Thanks to Megan MacGregor of Penn State Wilkes-Barre for writing this blog for Equal Opportunities for students! This Food for Thought is inspired by the recent events for Coming Out Week.
There are lots of us. To quote the title of one of storyteller Ivan Coyote’s books, There’s one in every crowd. You just can’t see it sometimes. We’re still assumed straight until proven otherwise, which can make for some awkward conversations when we’re talking with other people in line at the grocery store, talking to doctors, or participating in class.
Some of us use this assumption to fly under the radar until we find a safe place. Often that means college, when your away from your family for the first time, and among a much larger group of your peers. Many LGBTQ students have waited for this moment as their chance to be themselves. Indeed, they have been told by the popular culture that this is THE moment for them.
In a survey the Human Rights Campaign conducted of over 100,000 LGBTQ youth, ages 13-17 in 2012, they found that kids from the Middle Atlantic states reported the smallest percentage of being out, whether it was to family or friends, compared to the other 7 regions of the USA. That was 5 years ago. The kids who took that survey, who felt unsafe to come out, are now at or about to start college with us.
Our LGBTQ students are not like the rest of our student body. They come with a disadvantage based on nothing except who they fall in love with. Because of this difference, in our state, they can be evicted from their rented apartment, they can be refused a position they qualify for or fired at work, and they can be refused service at a restaurant, theater, or hotel.
They are more likely than their peers not to have the support of their parents. They may not be speaking to them. It took my dad two years to talk to me again after I came out. They may have been kicked out by their parents. Or they may have not told their parents. Half of the kids in the survey said they had no adult family member they could talk to when they were feeling low. There are a lot of times college makes a student feel low, and not having a family to confide in is definitely adds to the challenges.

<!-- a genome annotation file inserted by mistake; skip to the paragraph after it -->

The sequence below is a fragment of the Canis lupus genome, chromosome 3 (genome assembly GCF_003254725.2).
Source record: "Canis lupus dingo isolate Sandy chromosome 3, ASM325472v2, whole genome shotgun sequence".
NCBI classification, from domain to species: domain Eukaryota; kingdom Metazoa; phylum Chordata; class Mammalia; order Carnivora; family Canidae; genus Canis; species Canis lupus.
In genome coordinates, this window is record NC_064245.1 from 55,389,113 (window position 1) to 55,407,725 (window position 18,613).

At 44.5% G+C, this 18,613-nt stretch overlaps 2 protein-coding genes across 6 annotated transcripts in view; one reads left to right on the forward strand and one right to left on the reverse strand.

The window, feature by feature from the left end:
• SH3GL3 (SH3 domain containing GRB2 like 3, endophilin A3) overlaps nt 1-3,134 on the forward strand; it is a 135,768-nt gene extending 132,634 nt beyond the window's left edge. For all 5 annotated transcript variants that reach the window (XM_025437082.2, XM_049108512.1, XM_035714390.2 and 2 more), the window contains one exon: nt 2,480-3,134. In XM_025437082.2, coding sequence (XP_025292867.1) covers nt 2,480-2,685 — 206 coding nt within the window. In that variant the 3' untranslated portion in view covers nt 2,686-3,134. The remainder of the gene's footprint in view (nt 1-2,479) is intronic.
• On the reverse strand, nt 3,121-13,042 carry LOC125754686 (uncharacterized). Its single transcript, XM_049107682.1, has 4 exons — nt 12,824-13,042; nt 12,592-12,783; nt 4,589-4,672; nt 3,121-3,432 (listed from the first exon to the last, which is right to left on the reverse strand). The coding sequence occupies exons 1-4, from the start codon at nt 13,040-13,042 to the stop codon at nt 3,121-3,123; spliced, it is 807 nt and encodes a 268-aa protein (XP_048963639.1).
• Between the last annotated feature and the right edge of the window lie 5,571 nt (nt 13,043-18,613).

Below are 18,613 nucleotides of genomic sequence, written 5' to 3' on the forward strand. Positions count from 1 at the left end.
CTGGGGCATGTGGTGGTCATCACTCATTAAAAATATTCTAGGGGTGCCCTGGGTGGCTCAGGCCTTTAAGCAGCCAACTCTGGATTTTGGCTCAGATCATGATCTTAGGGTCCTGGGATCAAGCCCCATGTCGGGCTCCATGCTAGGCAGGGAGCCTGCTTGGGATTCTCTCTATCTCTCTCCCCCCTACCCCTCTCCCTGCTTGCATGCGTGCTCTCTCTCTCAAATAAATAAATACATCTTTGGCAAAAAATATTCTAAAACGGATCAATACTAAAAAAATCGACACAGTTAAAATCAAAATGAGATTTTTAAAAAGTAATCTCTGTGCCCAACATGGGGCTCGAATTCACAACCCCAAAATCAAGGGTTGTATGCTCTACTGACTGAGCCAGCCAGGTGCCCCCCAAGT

Because of some arbitrary facet of themselves, no better than hair color, has such a profound effect on their lives, LGBTQ students are hyper aware of what others are saying around them. They are going to be listening and watching to find out whether you support them, or if it’s safer for them to lie to you about who they are.
They need your support. Despite the difficulty, the LGBTQ community has a long and proud history of creators, researchers, and entrepreneurs. They have been waiting a long time for a change to be themselves and to shine. They just need a little help and understanding from you to do so. We’re all human beings after all.